Supply Chain Council of European Union |

ICYMI: Search for fruit factory buyer continues

The door is not yet closed on Langeberg & Ashton Foods and the owner of the Western Cape fruit canning factory, Tiger Brands, is still talking to potential buyers. This is according to the province’s premier, Alan Winde, who released a statement to say that he had attended his second meeting with company executives this week to discuss the factory’s future.

rooibos boost: Western Cape premier Alan Winde. Photo: Supplied
Western Cape premier Alan Winde. Photo: Supplied/Food For Mzansi

“We welcome the news that there are now interested parties engaging with the company,” Winde said in his statement after he had attended the meeting alongside provincial minister of agriculture Ivan Meyer, provincial minister of finance and economic opportunities Mireille Wenger, and other stakeholders including Wesgro. Wesgro is the official tourism, trade and investment promotion agency for Cape Town and the Western Cape.

Tiger Brands, as the owner of Langeberg & Ashton Foods, made national headlines recently for starting a 60-day consultation period on the possible closure of the factory following an “exhaustive process” to find a buyer since 2020. This included a grower consortium having failed to raise enough money to buy the factory.

Crime: Dr Ivan Meyer, the Western Cape minister of agriculture. Photo: Supplied/Food For Mzansi
Western Cape minister of agriculture Dr Ivan Meyer. Photo: Supplied/Food For Mzansi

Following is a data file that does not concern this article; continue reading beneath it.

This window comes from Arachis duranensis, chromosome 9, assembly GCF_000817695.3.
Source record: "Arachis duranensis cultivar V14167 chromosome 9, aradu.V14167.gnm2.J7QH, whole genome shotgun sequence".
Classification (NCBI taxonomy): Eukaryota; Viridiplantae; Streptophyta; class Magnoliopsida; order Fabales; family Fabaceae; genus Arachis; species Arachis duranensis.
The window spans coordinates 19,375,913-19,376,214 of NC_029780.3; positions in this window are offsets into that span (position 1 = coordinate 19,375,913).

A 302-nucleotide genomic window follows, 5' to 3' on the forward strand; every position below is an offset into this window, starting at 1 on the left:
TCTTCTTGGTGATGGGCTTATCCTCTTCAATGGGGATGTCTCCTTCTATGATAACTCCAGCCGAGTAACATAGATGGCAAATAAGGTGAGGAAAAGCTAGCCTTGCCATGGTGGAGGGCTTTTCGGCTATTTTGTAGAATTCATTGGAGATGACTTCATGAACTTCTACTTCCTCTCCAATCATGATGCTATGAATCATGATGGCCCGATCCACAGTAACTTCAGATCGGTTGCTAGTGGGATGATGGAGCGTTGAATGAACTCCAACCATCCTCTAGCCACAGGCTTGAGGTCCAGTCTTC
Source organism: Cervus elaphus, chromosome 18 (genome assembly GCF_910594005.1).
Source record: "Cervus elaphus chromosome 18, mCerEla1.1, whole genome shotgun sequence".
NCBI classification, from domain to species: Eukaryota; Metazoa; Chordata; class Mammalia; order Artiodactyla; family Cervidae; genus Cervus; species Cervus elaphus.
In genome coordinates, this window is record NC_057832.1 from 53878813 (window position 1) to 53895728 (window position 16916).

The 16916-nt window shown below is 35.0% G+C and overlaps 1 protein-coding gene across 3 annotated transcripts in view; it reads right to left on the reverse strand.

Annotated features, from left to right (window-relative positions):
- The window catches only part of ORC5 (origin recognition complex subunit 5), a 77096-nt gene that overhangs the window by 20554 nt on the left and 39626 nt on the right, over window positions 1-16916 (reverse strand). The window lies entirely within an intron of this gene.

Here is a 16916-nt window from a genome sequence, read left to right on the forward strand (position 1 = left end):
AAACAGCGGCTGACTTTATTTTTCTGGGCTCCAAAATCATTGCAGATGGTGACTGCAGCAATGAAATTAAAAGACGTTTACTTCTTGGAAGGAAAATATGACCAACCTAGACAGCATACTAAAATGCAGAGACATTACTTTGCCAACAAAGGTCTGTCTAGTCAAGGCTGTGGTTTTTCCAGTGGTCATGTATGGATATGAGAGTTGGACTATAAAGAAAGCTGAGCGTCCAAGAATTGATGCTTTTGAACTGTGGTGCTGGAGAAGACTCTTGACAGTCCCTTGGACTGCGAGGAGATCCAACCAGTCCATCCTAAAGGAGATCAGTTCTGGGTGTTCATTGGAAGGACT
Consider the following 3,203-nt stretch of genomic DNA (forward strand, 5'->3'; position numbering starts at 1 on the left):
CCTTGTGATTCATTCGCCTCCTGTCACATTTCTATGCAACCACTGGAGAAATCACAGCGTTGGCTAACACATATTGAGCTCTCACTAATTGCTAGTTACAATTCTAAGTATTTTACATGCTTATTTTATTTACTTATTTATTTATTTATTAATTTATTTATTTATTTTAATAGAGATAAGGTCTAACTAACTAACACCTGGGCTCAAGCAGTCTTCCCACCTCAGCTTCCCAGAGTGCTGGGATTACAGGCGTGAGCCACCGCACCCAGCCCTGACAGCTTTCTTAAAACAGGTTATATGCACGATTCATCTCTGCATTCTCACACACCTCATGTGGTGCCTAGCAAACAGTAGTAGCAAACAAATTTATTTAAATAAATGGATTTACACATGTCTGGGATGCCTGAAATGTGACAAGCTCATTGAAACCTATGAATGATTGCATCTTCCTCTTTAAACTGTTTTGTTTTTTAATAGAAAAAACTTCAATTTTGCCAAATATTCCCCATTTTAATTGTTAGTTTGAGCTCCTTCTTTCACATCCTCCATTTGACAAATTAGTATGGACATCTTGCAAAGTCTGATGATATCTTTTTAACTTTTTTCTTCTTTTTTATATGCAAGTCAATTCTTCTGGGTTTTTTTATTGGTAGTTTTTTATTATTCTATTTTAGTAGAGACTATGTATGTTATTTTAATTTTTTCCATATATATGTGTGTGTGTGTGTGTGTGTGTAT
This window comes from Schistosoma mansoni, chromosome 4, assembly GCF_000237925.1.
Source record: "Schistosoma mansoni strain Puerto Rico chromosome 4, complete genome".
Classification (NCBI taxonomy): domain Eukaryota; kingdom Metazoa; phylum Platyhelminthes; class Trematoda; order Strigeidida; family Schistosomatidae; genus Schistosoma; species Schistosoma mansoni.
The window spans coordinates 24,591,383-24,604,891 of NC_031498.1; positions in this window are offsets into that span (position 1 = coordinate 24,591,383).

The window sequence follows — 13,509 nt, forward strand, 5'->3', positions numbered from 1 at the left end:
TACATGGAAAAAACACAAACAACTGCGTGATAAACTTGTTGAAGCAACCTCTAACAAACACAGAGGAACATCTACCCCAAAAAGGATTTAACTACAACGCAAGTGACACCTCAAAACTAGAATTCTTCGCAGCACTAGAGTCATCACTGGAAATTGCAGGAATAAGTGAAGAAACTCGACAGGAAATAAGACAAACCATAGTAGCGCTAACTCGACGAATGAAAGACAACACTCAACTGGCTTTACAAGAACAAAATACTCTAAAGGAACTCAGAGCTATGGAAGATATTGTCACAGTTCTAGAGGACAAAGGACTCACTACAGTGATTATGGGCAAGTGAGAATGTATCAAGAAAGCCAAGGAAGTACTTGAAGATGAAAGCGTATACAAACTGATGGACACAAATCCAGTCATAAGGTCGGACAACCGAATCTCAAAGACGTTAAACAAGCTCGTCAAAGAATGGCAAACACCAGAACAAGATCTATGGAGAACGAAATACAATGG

Agri SA subsequently slammed the possible closure, saying it would have disastrous consequences for surrounding farmers and the local economy.

“The facility – one of the largest of its kind in Africa – is facing possible closure and, were this to happen, more than 4 000 jobs would be lost,” Winde also said in his statement. “We have been in regular contact … and Wesgro has been in constant contact with [Tiger Brands], with the aim of finding a lasting solution.”

Winde said that a process is again underway to sell the business so that its operations could continue, and Tiger Brands also made an appeal to other interested parties, who can demonstrate that they have sufficient working capital to keep the cannery operating as a going concern, to come forward.

Operations should continue

Mary-Jane Morifi, Tiger Brands’ chief corporate affairs and sustainability officer, told government officials that it is in the interest of all parties that the business is disposed of in a responsible manner and that ongoing operations will sustain the employment of permanent and seasonal employees.

“We will regularly communicate updates on the processes of seeking possible investors to save jobs in the Ashton area,” Meyer said.

“We are fully aware of the significant role that the factory plays in the region, in terms of job creation along the entire supply chain,” Wenger added. “Wesgro has been actively involved in discussions with the relevant parties and we continue to facilitate talks and engage with all stakeholders so that we can come to the best solution.”

ALSO READ: Ashton factory closure: ‘Our town will be a dead town’

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